I went home and consulted the internet, which was even more intimidating: there are millions of pages devoted to vitamins and dietary supplements. Fortunately, my eye was drawn immediately to the Vitamin Advisor, a free recommendation service created by Dr Andrew Weil, whose domed head and bearded countenance are so profoundly soothing that with a mere glance at his picture I felt my blood pressure begin to drop.

Dr Weil is America's most famous and influential practitioner of complementary medicine – he prefers to call it integrative – which seeks to combine the best elements of conventional treatment with the increasingly popular armamentarium of alternatives, everything from supplements to colonic irrigation, spiritual healing, and homeopathy. The public's hunger for novel remedies has transformed the integrative approach into one of the more potent commercial and social forces in American society. Nearly every major medical school and hospital in the country now has a department of integrative or complementary medicine. While the movement has grown immensely since he opened his Centre for Integrative Medicine in Arizona in 1994, Weil remains at its heart. Educated at Harvard University, both as an undergraduate and at its medical school, Weil embraces herbal therapies, New Age mysticism, and "spontaneous healing", which is the title of one of his books. But he also understands science and at times even seems to approve of it.

Weil offers sound advice in his many books – calling refined foods, excess starches, corn sweeteners, and trans fats dangerous, for example, and noting that exercise and a proper diet are far more beneficial even than the vitamins and supplements he recommends. His influence is immense, and in a country embarking on an urgent debate about its health care system, that influence has never been felt more powerfully. Weil is in great demand as a public speaker, testifies before Congress, and has twice appeared on the cover of Time magazine. For advocating the many health benefits of mushrooms, Weil is a hero to mycologists the world over. (He is one of the rare Americans to have had a mushroom named after him, Psilocybe weilii.)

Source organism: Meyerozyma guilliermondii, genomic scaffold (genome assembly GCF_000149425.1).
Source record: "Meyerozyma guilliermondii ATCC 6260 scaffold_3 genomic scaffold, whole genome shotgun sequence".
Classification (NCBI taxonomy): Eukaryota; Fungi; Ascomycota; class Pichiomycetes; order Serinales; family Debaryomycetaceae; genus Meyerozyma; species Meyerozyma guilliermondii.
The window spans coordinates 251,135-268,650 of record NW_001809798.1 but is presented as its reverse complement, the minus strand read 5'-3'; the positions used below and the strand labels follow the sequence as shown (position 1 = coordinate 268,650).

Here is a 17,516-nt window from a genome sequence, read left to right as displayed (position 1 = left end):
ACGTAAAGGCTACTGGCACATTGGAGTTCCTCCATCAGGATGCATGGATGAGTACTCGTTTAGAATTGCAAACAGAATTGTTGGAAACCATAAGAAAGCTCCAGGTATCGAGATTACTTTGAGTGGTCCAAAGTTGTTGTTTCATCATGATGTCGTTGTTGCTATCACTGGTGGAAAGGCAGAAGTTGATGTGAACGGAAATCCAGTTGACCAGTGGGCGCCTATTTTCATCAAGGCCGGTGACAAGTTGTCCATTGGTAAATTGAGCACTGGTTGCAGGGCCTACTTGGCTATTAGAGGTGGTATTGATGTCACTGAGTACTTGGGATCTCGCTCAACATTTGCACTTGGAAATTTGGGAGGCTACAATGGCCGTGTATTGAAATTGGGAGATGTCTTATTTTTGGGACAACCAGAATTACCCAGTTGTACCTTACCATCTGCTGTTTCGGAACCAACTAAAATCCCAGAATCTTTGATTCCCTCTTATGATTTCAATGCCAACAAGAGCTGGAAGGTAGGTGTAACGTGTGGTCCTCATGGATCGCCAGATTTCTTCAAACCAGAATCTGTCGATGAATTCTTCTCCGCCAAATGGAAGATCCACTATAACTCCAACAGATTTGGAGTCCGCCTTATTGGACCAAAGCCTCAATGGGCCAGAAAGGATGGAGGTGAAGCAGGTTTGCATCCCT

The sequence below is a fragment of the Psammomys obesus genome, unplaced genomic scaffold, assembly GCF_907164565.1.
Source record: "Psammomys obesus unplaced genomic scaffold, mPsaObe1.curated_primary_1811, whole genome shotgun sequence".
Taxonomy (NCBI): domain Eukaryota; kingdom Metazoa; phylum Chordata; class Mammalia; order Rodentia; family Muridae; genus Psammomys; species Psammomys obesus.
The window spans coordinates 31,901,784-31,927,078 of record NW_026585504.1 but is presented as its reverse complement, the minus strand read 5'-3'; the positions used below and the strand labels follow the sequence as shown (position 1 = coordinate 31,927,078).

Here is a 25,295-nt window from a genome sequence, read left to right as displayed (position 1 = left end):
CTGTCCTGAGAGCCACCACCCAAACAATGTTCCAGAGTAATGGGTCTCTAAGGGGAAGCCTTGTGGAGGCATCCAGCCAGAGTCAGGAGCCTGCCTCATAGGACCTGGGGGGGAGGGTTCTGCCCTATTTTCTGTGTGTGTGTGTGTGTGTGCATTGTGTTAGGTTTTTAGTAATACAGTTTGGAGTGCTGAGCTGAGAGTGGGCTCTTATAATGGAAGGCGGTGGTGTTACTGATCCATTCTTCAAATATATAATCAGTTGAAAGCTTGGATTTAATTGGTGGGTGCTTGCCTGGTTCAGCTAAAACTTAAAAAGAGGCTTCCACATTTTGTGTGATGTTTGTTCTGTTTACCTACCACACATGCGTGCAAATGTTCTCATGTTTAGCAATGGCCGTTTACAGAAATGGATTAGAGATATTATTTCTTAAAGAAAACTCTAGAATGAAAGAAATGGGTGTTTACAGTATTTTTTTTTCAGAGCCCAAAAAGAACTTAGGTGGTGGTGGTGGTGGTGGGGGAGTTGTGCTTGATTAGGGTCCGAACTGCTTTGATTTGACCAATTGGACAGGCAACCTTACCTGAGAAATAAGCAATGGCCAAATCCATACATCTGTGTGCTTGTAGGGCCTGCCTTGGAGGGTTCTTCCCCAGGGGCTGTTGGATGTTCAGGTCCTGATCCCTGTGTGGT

His Vitamin Advisor website assured me that, after answering a few brief questions, I would receive "a personalised comprehensive list of supplements based on my lifestyle, diet, medications, and health concerns" – all at no cost, without obligation, and prepared specially to meet my "unique nutritional needs". In addition, if I so chose, I could order the "premium quality, evidence-based" supplements in the proper doses that would "exactly match the recommendations from Dr Weil". The supplements would be "custom packed in a convenient dispenser box and shipped directly to [me] each month". The only thing Dr Weil doesn't do for you is swallow the pills.

I filled out the form. Two minutes after I pressed "submit", Dr Weil responded, recommending a large number of dietary supplements to address my "specific health concerns". In all, the Vitamin Advisor recommended a daily roster of 12 pills, including an antioxidant and multivitamin, each of which is "recommended automatically for everyone as the basic foundation for insurance against nutritional gaps in the diet". My new plan would cost $1,836 a year (plus shipping and tax). Still, what is worth more than our health?